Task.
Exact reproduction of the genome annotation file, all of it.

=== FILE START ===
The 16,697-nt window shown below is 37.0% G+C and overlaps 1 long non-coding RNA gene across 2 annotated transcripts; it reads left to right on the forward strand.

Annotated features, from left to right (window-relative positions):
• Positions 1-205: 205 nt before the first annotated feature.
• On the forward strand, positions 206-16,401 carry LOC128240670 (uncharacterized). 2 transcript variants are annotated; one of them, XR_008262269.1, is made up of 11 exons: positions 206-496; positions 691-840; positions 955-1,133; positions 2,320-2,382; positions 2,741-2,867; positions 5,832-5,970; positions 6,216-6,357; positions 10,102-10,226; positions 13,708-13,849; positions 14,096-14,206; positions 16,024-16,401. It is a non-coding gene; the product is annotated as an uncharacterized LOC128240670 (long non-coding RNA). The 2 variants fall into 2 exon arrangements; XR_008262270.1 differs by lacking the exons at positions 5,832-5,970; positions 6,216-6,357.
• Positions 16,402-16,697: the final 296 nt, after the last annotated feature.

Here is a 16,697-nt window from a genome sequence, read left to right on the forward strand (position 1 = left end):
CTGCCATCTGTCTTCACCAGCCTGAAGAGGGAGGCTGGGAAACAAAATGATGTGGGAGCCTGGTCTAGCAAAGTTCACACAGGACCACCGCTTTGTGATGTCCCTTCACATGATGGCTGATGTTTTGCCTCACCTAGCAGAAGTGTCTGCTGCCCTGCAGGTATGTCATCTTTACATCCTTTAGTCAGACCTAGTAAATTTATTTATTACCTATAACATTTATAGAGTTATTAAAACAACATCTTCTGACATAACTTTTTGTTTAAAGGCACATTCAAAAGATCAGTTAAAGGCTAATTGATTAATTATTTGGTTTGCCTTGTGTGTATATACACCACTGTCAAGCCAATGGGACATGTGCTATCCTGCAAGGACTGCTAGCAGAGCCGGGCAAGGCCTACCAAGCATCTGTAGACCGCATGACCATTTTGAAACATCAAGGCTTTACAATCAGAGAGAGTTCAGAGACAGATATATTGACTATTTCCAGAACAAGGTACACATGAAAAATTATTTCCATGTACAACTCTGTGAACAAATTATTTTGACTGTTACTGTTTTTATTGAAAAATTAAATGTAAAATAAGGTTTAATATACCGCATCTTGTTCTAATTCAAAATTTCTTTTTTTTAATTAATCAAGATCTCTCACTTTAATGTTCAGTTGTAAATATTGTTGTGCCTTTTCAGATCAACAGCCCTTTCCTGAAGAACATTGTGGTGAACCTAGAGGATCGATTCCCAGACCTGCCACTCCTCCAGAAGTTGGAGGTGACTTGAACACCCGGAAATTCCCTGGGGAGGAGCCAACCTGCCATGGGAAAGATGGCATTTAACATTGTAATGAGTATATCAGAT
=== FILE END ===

The 16,697-nt window shown below is 37.0% G+C and overlaps 1 long non-coding RNA gene across 2 annotated transcripts; it reads left to right on the forward strand.

Annotated features, from left to right (window-relative positions):
• Positions 1-205: 205 nt before the first annotated feature.
• On the forward strand, positions 206-16,401 carry LOC128240670 (uncharacterized). 2 transcript variants are annotated; one of them, XR_008262269.1, is made up of 11 exons: positions 206-496; positions 691-840; positions 955-1,133; positions 2,320-2,382; positions 2,741-2,867; positions 5,832-5,970; positions 6,216-6,357; positions 10,102-10,226; positions 13,708-13,849; positions 14,096-14,206; positions 16,024-16,401. It is a non-coding gene; the product is annotated as an uncharacterized LOC128240670 (long non-coding RNA). The 2 variants fall into 2 exon arrangements; XR_008262270.1 differs by lacking the exons at positions 5,832-5,970; positions 6,216-6,357.
• Positions 16,402-16,697: the final 296 nt, after the last annotated feature.

Here is a 16,697-nt window from a genome sequence, read left to right on the forward strand (position 1 = left end):
CTGCCATCTGTCTTCACCAGCCTGAAGAGGGAGGCTGGGAAACAAAATGATGTGGGAGCCTGGTCTAGCAAAGTTCACACAGGACCACCGCTTTGTGATGTCCCTTCACATGATGGCTGATGTTTTGCCTCACCTAGCAGAAGTGTCTGCTGCCCTGCAGGTATGTCATCTTTACATCCTTTAGTCAGACCTAGTAAATTTATTTATTACCTATAACATTTATAGAGTTATTAAAACAACATCTTCTGACATAACTTTTTGTTTAAAGGCACATTCAAAAGATCAGTTAAAGGCTAATTGATTAATTATTTGGTTTGCCTTGTGTGTATATACACCACTGTCAAGCCAATGGGACATGTGCTATCCTGCAAGGACTGCTAGCAGAGCCGGGCAAGGCCTACCAAGCATCTGTAGACCGCATGACCATTTTGAAACATCAAGGCTTTACAATCAGAGAGAGTTCAGAGACAGATATATTGACTATTTCCAGAACAAGGTACACATGAAAAATTATTTCCATGTACAACTCTGTGAACAAATTATTTTGACTGTTACTGTTTTTATTGAAAAATTAAATGTAAAATAAGGTTTAATATACCGCATCTTGTTCTAATTCAAAATTTCTTTTTTTTAATTAATCAAGATCTCTCACTTTAATGTTCAGTTGTAAATATTGTTGTGCCTTTTCAGATCAACAGCCCTTTCCTGAAGAACATTGTGGTGAACCTAGAGGATCGATTCCCAGACCTGCCACTCCTCCAGAAGTTGGAGGTGACTTGAACACCCGGAAATTCCCTGGGGAGGAGCCAACCTGCCATGGGAAAGATGGCATTTAACATTGTAATGAGTATATCAGAT